2021 Veterans Hospital in Tulsa celebrates historic groundbreaking

Leaders from across government, academia, health care and philanthropy came together Oct. 15 to celebrate the ceremonial groundbreaking of the new Veterans Hospital in downtown Tulsa.

The new hospital — which will be housed on the expanded OSU Academic Medical District — will convert the existing Kerr-Edmondson buildings into a modern 275,000 square-foot, 58-bed medical-surgical hospital for veterans.

The project, Veterans Hospital in Tulsa (VHiT), is a collaboration between the federal government, state of Oklahoma, Tulsa County, city of Tulsa, private philanthropy and Oklahoma State University.

VHiT is a unique opportunity to secure a large and important veteran resource, operated by the VA, but developed by and for the local community. The proximity to OSU’s academic health care facilities will support a number of opportunities for collaboration, joint physician appointments, increased medical residencies and shared services, all of which will improve ease and efficiency for veterans.

More than two-thirds of the 47,000 veterans who receive services at the current Jack C. Montgomery Medical Center in Muskogee come from the Tulsa metro area. Of the 115,400-plus veterans in the Eastern Oklahoma VA area, approximately 68 percent are closer to Tulsa than to Muskogee, leading planners to estimate the new hospital could serve up to 14,000 more veterans annually.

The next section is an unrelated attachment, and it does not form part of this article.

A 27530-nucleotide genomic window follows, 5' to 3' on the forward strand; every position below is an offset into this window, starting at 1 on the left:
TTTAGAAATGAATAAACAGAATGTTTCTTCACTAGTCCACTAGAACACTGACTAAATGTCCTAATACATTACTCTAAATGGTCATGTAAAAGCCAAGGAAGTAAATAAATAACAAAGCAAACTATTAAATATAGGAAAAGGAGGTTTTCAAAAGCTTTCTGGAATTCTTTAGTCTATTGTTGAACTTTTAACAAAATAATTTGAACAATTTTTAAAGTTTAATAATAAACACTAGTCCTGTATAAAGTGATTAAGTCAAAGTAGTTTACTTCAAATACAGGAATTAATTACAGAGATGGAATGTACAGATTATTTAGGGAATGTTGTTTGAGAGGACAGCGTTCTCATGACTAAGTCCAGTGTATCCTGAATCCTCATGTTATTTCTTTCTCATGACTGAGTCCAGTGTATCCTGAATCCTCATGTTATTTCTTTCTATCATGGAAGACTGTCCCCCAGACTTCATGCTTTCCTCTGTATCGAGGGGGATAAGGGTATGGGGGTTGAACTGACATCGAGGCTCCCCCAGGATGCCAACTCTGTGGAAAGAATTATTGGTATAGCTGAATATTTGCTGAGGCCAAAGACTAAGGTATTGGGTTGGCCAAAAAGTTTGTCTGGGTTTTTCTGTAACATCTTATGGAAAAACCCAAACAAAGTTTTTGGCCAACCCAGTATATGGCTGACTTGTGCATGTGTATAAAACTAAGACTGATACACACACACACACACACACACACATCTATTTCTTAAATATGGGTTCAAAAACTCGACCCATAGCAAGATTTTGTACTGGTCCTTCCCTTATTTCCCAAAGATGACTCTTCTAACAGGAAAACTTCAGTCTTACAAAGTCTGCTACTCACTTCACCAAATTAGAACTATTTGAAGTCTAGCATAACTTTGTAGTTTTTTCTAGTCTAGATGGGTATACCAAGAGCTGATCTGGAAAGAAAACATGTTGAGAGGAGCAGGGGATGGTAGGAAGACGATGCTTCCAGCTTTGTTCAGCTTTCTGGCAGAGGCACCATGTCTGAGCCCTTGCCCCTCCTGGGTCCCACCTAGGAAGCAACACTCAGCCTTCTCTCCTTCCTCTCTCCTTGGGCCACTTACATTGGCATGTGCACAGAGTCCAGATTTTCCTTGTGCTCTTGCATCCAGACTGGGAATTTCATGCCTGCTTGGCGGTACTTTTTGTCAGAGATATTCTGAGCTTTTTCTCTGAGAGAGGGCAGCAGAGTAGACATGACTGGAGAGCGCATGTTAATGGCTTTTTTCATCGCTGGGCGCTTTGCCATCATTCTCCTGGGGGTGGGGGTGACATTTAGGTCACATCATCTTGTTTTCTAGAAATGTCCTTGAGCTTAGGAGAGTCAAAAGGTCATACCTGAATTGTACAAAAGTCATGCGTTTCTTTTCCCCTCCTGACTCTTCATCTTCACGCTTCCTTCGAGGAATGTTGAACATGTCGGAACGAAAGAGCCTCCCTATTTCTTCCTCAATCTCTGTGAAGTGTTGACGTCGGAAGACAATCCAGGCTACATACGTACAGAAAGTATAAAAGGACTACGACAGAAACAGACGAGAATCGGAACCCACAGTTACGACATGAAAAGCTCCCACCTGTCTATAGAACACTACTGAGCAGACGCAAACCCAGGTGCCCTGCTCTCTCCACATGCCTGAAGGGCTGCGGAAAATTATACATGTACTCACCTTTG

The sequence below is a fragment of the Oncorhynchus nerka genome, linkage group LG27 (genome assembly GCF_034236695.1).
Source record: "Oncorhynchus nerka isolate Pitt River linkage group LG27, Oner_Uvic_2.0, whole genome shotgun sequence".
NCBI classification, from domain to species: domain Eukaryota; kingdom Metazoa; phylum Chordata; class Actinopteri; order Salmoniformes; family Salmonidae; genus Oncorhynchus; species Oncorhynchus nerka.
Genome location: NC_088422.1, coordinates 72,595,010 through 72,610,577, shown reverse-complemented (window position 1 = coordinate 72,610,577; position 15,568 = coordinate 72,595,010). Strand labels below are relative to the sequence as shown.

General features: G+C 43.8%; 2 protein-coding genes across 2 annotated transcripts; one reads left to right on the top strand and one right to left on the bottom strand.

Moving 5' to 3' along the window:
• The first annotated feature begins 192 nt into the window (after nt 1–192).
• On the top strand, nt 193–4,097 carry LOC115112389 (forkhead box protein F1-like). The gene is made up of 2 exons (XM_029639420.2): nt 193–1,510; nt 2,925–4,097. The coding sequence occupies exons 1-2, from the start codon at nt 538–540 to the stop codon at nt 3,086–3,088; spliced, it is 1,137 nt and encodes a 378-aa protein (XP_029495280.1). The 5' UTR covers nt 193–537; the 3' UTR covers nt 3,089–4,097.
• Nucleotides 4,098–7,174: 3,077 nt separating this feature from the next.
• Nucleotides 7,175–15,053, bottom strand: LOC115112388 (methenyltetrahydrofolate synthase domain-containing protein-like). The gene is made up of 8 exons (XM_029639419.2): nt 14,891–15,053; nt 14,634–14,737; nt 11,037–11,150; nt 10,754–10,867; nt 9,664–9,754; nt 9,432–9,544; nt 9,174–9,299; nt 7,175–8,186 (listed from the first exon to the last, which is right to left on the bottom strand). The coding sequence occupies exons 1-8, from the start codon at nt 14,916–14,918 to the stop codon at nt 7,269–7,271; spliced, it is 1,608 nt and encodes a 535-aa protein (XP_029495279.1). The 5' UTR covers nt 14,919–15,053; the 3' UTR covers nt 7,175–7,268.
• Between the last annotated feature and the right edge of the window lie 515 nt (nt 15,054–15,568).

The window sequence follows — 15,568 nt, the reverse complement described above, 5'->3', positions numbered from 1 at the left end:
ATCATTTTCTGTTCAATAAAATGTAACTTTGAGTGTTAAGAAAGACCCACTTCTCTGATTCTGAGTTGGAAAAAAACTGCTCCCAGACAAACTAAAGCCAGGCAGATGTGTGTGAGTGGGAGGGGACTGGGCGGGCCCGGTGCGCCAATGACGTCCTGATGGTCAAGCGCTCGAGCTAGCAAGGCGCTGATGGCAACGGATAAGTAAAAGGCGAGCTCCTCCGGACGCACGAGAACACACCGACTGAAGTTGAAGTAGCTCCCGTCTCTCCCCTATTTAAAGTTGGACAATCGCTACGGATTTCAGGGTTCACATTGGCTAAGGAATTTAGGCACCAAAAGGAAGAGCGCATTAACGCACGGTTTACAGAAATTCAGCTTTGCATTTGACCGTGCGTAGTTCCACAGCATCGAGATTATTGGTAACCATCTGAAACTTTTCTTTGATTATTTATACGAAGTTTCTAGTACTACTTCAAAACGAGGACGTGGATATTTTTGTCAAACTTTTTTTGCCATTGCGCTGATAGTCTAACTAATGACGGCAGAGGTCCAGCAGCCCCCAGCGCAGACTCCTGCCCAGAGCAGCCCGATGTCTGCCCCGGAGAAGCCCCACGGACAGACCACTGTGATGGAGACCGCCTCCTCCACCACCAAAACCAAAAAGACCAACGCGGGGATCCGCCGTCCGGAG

Eastern Oklahoma VA Health Care System Director Mark E. Morgan said by expanding services in Tulsa the VA’s health care system in eastern Oklahoma will be strategically positioned to provide the highest level of care to veterans for decades to come.

The total estimated construction cost is $130 million, funded by the $120 million appropriation and $10 million in philanthropic support. The overall OSU Academic Medical District expansion includes a total of more than $73 million in support including contributions from: The Anne and Henry Zarrow Foundation, Charles and Lynn Schusterman Family Philanthropies, Morningcrest Healthcare Foundation, Maxine and Jack Zarrow Family Foundation, The Helmerich Trust, Ruth Nelson, The H.A. and Mary K. Chapman Charitable Trust, Sarah and John Graves, Common Bond Foundation, William S. Smith Charitable Trust, city of Tulsa, Tulsa County and the state of Oklahoma.

Construction is slated to be completed and turned over to the VA for outfitting by late 2023 and open to patients in late 2024.